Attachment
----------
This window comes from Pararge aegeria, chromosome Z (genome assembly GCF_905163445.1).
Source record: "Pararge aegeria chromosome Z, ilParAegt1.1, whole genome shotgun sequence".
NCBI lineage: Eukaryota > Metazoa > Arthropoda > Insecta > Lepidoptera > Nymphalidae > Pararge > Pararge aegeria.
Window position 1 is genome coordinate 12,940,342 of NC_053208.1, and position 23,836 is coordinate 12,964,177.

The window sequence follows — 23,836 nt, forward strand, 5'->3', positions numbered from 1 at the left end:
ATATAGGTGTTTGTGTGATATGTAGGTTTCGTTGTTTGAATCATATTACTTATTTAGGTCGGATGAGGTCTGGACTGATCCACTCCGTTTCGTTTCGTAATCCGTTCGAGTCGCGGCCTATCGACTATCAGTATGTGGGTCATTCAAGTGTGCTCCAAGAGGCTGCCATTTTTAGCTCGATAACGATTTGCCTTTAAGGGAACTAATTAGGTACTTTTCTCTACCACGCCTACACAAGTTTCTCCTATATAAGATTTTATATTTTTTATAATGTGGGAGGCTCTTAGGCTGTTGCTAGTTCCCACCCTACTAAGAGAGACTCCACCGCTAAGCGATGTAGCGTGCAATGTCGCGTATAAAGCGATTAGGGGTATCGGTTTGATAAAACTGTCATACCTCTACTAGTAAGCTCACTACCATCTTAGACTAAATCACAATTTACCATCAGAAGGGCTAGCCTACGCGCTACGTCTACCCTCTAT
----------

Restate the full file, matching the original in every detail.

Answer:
This window comes from Pararge aegeria, chromosome Z (genome assembly GCF_905163445.1).
Source record: "Pararge aegeria chromosome Z, ilParAegt1.1, whole genome shotgun sequence".
NCBI lineage: Eukaryota > Metazoa > Arthropoda > Insecta > Lepidoptera > Nymphalidae > Pararge > Pararge aegeria.
Window position 1 is genome coordinate 12,940,342 of NC_053208.1, and position 23,836 is coordinate 12,964,177.

The window sequence follows — 23,836 nt, forward strand, 5'->3', positions numbered from 1 at the left end:
ATATAGGTGTTTGTGTGATATGTAGGTTTCGTTGTTTGAATCATATTACTTATTTAGGTCGGATGAGGTCTGGACTGATCCACTCCGTTTCGTTTCGTAATCCGTTCGAGTCGCGGCCTATCGACTATCAGTATGTGGGTCATTCAAGTGTGCTCCAAGAGGCTGCCATTTTTAGCTCGATAACGATTTGCCTTTAAGGGAACTAATTAGGTACTTTTCTCTACCACGCCTACACAAGTTTCTCCTATATAAGATTTTATATTTTTTATAATGTGGGAGGCTCTTAGGCTGTTGCTAGTTCCCACCCTACTAAGAGAGACTCCACCGCTAAGCGATGTAGCGTGCAATGTCGCGTATAAAGCGATTAGGGGTATCGGTTTGATAAAACTGTCATACCTCTACTAGTAAGCTCACTACCATCTTAGACTAAATCACAATTTACCATCAGAAGGGCTAGCCTACGCGCTACGTCTACCCTCTAT